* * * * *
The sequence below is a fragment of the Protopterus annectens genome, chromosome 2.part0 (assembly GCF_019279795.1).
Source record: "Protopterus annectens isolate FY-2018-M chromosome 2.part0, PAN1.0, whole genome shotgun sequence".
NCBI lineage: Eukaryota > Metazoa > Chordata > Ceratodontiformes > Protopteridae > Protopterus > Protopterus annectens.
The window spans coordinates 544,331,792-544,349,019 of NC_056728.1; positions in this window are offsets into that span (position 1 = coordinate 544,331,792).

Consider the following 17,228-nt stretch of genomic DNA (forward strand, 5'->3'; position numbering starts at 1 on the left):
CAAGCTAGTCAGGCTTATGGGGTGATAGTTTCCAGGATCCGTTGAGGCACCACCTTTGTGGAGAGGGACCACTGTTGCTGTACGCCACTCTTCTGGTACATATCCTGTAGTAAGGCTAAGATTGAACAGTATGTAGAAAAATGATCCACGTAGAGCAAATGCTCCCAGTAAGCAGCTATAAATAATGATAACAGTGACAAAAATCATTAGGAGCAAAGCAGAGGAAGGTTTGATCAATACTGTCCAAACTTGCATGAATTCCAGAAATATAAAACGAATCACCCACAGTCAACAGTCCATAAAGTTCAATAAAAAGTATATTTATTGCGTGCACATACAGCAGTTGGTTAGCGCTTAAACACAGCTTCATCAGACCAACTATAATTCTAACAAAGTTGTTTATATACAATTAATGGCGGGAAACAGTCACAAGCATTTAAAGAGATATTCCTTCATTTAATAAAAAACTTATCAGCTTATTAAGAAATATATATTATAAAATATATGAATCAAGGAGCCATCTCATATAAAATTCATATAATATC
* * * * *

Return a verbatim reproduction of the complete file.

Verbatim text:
The sequence below is a fragment of the Protopterus annectens genome, chromosome 2.part0 (assembly GCF_019279795.1).
Source record: "Protopterus annectens isolate FY-2018-M chromosome 2.part0, PAN1.0, whole genome shotgun sequence".
NCBI lineage: Eukaryota > Metazoa > Chordata > Ceratodontiformes > Protopteridae > Protopterus > Protopterus annectens.
The window spans coordinates 544,331,792-544,349,019 of NC_056728.1; positions in this window are offsets into that span (position 1 = coordinate 544,331,792).

Consider the following 17,228-nt stretch of genomic DNA (forward strand, 5'->3'; position numbering starts at 1 on the left):
CAAGCTAGTCAGGCTTATGGGGTGATAGTTTCCAGGATCCGTTGAGGCACCACCTTTGTGGAGAGGGACCACTGTTGCTGTACGCCACTCTTCTGGTACATATCCTGTAGTAAGGCTAAGATTGAACAGTATGTAGAAAAATGATCCACGTAGAGCAAATGCTCCCAGTAAGCAGCTATAAATAATGATAACAGTGACAAAAATCATTAGGAGCAAAGCAGAGGAAGGTTTGATCAATACTGTCCAAACTTGCATGAATTCCAGAAATATAAAACGAATCACCCACAGTCAACAGTCCATAAAGTTCAATAAAAAGTATATTTATTGCGTGCACATACAGCAGTTGGTTAGCGCTTAAACACAGCTTCATCAGACCAACTATAATTCTAACAAAGTTGTTTATATACAATTAATGGCGGGAAACAGTCACAAGCATTTAAAGAGATATTCCTTCATTTAATAAAAAACTTATCAGCTTATTAAGAAATATATATTATAAAATATATGAATCAAGGAGCCATCTCATATAAAATTCATATAATATC